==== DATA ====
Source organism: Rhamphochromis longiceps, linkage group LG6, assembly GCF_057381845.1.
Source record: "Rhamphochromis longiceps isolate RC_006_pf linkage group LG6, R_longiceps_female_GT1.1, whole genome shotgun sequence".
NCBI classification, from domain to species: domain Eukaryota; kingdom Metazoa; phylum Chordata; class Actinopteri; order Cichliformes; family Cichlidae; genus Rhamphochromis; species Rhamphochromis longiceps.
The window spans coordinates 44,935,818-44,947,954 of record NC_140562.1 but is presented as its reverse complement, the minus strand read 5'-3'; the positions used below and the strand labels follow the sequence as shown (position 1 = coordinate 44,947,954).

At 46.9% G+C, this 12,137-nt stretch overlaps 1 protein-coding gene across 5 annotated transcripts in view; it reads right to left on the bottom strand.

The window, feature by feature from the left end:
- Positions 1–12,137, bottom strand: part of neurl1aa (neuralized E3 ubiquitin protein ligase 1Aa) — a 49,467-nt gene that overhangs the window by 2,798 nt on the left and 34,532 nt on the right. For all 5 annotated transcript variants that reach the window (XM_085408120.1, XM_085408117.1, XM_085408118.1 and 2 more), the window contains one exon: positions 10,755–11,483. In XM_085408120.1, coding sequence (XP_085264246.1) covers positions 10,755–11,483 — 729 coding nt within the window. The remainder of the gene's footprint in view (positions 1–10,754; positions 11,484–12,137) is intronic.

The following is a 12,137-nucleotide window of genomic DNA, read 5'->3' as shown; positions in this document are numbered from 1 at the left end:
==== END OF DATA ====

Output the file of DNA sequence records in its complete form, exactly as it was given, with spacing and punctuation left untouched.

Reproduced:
Source organism: Rhamphochromis longiceps, linkage group LG6, assembly GCF_057381845.1.
Source record: "Rhamphochromis longiceps isolate RC_006_pf linkage group LG6, R_longiceps_female_GT1.1, whole genome shotgun sequence".
NCBI classification, from domain to species: domain Eukaryota; kingdom Metazoa; phylum Chordata; class Actinopteri; order Cichliformes; family Cichlidae; genus Rhamphochromis; species Rhamphochromis longiceps.
The window spans coordinates 44,935,818-44,947,954 of record NC_140562.1 but is presented as its reverse complement, the minus strand read 5'-3'; the positions used below and the strand labels follow the sequence as shown (position 1 = coordinate 44,947,954).

At 46.9% G+C, this 12,137-nt stretch overlaps 1 protein-coding gene across 5 annotated transcripts in view; it reads right to left on the bottom strand.

The window, feature by feature from the left end:
- Positions 1–12,137, bottom strand: part of neurl1aa (neuralized E3 ubiquitin protein ligase 1Aa) — a 49,467-nt gene that overhangs the window by 2,798 nt on the left and 34,532 nt on the right. For all 5 annotated transcript variants that reach the window (XM_085408120.1, XM_085408117.1, XM_085408118.1 and 2 more), the window contains one exon: positions 10,755–11,483. In XM_085408120.1, coding sequence (XP_085264246.1) covers positions 10,755–11,483 — 729 coding nt within the window. The remainder of the gene's footprint in view (positions 1–10,754; positions 11,484–12,137) is intronic.

The following is a 12,137-nucleotide window of genomic DNA, read 5'->3' as shown; positions in this document are numbered from 1 at the left end: